Although deaths from CVD have declined drastically over the past 60 years, it remains the leading cause of death in America. According to the National Center for Health Statistics, heart disease killed nearly 600,000 Americans in 2011. The financial burden of CVD, including the costs of medical treatments and lost productivity, exceeds $313 billion annually. Although the main forms of CVD are interrelated and have elements in common, we treat them separately here for the sake of clarity. Hypertension, which is both a major risk factor and a form of CVD, was described earlier in the chapter.



Atherosclerosis is a form of arteriosclerosis, or thickening and hardening of the arteries. In atherosclerosis, arteries become narrowed by deposits of fat, cholesterol, and other substances. The process begins when endothelial cells (the cells lining the arteries) become damaged, most likely through a combination of factors such as smoking, high blood pressure, high insulin or glucose levels, and deposits of oxidized LDL particles. The body’s response to this damage results in inflammation and changes in the artery lining. Deposits, called plaques, accumulate on artery walls; the arteries lose their elasticity and their ability to expand and contract, restricting blood flow. Once narrowed by a plaque, an artery is vulnerable to blockage by blood clots. (See page T3-4 of the color transparency insert “Touring the Cardiorespiratory System” in Chapter 3.) The risk of life-threatening clots and heart attacks increases if the fibrous cap covering a plaque ruptures.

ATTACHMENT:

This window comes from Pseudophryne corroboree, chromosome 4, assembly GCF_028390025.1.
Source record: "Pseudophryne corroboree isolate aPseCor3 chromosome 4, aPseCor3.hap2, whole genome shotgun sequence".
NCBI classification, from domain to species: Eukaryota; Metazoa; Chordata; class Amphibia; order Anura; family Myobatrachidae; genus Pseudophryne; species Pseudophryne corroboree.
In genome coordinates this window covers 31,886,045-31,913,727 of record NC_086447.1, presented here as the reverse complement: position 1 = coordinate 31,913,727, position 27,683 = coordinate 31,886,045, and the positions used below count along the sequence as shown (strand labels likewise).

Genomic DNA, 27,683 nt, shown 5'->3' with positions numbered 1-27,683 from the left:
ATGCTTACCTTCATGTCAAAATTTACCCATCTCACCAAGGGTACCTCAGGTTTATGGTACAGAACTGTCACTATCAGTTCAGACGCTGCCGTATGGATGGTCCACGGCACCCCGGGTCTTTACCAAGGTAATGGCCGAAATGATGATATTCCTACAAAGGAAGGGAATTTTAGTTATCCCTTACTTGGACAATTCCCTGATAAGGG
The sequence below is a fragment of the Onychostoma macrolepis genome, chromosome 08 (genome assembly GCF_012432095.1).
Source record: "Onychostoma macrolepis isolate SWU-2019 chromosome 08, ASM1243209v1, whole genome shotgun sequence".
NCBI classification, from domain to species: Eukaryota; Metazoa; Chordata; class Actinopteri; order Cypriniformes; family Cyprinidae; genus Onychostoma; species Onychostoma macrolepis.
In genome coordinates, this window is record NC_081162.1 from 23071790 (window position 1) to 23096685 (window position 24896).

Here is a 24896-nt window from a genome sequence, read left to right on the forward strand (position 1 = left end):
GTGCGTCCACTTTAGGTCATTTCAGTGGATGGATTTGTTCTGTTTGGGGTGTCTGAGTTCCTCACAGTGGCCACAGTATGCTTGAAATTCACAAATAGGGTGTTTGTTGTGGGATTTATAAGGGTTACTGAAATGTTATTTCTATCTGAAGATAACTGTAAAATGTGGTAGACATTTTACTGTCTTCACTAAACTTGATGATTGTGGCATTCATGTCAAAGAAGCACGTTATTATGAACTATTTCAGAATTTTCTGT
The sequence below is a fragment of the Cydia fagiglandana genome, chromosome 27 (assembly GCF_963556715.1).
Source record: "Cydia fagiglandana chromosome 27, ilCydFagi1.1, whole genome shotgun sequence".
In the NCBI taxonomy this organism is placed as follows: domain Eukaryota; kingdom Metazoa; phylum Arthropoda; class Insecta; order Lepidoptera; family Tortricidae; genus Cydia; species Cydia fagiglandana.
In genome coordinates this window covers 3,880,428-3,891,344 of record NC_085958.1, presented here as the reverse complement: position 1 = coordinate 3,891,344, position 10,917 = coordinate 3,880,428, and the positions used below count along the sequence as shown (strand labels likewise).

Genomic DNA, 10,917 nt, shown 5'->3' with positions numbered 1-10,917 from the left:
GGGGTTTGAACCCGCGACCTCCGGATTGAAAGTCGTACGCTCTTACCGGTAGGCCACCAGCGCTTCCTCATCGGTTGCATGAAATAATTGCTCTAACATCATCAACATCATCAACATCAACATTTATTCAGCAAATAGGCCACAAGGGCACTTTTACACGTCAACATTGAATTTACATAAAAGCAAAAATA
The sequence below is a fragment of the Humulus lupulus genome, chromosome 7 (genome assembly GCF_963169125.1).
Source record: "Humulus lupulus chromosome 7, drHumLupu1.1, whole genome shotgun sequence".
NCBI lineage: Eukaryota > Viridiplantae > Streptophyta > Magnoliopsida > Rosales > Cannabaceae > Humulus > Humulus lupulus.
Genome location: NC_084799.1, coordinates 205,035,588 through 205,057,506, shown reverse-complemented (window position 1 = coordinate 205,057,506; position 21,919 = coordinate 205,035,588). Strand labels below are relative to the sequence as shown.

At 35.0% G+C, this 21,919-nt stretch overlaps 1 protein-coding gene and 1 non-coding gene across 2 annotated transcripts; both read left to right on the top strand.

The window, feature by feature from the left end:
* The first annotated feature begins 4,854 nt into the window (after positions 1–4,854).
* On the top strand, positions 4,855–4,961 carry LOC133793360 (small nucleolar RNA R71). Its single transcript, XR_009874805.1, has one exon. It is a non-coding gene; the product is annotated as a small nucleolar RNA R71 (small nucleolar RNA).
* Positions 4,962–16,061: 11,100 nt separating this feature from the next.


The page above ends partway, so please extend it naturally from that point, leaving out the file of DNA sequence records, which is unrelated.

If the heart, brain, and/or other organs are deprived of blood and the oxygen it carries, the effects of atherosclerosis can be deadly. Coronary arteries, which supply the heart with blood, are particularly susceptible to plaque buildup, a condition called coronary heart disease (CHD), or coronary artery disease (CAD). The blockage of a coronary artery causes a heart attack. If a cerebral artery (leading to the brain) is blocked, the result is a stroke. The main risk factors for atherosclerosis are cigarette smoking, physical inactivity, high levels of blood cholesterol, high blood pressure, and diabetes.

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